This past Tuesday, one scenario dominated the conversation in Major League Baseball. In the eighth inning of the San Diego Padres and Texas Rangers game, Padres shortstop Fernando Tatis Jr. came to the plate with the bases loaded. When the count went to 3-0, Tatis missed the call from his base coach to take the next pitch, and when it was delivered Tatis crushed it into the outfield bleachers for a grand slam. What came afterward proves that one of baseball’s unwritten rules — not swinging on a 3-0 pitch — is in serious need of being re-evaluated.

The very next inning, Rangers pitcher Ian Gibaut retaliated against Tatis’s decision to swing on that pitch by immediately throwing at Manny Machado. Rangers Manager Chris Woodward expressed his frustration post game.

“I’m not pounding my fist on the table saying this was absolutely horrendous,” Woodward said to ESPN. “I just thought it went just past the line,”

Due to the backlash, Tatis addressed the media with an apology.

“I’ve been in this game since I was a kid,” Tatis told ESPN. “I know a lot of unwritten rules. I was kind of lost on this. Those experiences, you have to learn. Probably next time, I’ll take a pitch.”

This has to be the first time I have seen a professional baseball player apologize for what would normally be applauded.

The unwritten rules of baseball are based on respect that some players and managers choose to follow. Moves that are considered unnecessary or too flashy are discouraged. I’m not saying that all of these rules are irrational. But Tatis’ intentions were not disrespectful. He missed his sign. What is your job when you step up to the plate? To drive in runs.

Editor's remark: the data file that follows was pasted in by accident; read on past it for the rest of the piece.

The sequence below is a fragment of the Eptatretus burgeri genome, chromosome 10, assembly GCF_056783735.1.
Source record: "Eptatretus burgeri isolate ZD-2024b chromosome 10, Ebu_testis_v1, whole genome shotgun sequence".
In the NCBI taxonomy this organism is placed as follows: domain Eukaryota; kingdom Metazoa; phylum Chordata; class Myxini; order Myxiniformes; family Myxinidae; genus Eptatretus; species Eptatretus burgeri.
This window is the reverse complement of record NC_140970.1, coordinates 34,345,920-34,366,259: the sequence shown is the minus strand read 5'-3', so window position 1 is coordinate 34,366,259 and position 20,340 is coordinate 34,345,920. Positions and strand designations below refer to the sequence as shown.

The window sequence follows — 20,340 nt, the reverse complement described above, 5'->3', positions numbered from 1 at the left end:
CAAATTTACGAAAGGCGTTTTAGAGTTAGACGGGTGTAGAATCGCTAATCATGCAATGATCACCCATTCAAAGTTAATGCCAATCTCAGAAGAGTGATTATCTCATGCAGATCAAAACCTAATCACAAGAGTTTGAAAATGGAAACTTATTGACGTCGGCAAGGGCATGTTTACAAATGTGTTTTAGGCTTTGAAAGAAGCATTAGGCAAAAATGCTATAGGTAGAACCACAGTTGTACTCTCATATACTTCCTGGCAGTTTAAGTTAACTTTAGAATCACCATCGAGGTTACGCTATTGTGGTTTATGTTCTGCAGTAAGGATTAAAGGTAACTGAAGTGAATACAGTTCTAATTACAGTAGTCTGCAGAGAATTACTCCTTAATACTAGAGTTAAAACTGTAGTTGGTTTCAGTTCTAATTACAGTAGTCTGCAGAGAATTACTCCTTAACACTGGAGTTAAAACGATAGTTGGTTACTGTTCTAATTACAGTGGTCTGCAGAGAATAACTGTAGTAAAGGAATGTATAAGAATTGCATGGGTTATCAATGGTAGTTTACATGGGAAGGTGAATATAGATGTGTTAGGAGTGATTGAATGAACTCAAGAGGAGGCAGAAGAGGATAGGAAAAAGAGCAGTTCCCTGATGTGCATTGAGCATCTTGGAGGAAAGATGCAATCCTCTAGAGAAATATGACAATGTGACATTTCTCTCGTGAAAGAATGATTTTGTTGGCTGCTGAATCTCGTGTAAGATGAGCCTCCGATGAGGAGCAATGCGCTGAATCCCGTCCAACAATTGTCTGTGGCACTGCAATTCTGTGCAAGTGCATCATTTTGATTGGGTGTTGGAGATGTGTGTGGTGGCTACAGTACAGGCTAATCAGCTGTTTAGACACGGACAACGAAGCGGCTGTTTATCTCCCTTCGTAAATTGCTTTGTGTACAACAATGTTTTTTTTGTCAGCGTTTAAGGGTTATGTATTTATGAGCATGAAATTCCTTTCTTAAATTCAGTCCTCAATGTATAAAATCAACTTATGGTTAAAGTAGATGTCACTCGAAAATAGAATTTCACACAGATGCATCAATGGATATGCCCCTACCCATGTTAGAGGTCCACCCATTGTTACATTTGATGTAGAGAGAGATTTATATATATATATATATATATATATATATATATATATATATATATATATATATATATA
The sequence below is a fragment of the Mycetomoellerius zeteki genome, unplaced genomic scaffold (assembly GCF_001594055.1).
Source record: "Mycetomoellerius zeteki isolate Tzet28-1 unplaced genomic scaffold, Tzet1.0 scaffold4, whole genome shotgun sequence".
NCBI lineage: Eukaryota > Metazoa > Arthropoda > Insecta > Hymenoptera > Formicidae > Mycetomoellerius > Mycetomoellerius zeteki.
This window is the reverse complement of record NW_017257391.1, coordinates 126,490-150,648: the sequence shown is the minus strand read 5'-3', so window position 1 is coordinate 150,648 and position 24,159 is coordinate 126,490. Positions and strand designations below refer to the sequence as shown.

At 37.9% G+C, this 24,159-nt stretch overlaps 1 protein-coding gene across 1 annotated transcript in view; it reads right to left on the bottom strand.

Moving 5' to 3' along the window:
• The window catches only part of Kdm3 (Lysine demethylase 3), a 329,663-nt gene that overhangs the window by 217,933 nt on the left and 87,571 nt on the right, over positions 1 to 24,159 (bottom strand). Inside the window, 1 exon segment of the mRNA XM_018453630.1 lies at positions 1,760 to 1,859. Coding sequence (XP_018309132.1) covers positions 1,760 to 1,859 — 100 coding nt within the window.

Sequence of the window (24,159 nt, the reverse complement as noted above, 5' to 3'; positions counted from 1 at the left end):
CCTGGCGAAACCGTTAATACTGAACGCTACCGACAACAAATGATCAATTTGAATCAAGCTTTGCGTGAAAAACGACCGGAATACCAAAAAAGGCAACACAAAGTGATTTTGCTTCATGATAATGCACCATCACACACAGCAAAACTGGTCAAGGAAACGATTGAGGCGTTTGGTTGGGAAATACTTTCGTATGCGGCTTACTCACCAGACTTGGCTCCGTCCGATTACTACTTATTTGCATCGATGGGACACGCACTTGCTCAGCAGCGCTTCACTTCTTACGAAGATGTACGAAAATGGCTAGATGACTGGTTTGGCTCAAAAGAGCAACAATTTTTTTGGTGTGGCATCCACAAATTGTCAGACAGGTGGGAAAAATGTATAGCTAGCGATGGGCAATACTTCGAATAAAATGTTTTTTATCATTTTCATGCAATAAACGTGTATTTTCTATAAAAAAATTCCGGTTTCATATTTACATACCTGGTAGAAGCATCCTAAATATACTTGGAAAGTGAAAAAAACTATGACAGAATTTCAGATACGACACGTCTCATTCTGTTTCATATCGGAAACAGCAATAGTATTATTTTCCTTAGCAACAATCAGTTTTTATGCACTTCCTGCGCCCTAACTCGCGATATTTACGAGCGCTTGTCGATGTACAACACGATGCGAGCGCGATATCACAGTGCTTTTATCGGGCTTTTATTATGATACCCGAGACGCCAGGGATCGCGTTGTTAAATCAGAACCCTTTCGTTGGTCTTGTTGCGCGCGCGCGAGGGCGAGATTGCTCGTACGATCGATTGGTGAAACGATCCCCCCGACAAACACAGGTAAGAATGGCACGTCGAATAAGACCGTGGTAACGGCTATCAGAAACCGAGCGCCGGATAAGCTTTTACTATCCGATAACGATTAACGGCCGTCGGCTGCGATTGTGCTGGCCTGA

Unwritten rules have been put into question a lot in the past couple of years. Many consider it disrespectful when a batter flips his bat after hitting a home run. It can be deemed disrespectful to bunt a runner on to disrupt a no-hitter. However, players need to use better discretion about when, and whether, to retaliate when they believe an opponent has ignored one of these rules. Some players made the same point in responding to Gibaut’s bean ball.

Cincinnati Reds pitcher Trevor Bauer encouraged Tatis, and said the 21-year-old shortstop’s only mistake was to apologize.

Tampa Bay Rays reliever Colin Poche said that if you allow a home run on a 3-0 pitch, you need to pitch better.

Hall of Famer Reggie Jackson encouraged Tatis to keep playing hard and said he enjoys watching him play.

The overwhelming support for Tatis tells me this was a case of miscommunication — Tatis missed the sign — rather than an intentional act of disrespect.

We need to hit the refresh button on these unwritten rules, so we aren’t arguing about whether someone should swing at a 3-0 pitch.

So Fernando Tatis Jr., don’t worry about what is proper etiquette, if that pitch is too good to pass on, keep swinging, man.

Corey Kirk is sports editor for the Baker City Herald.

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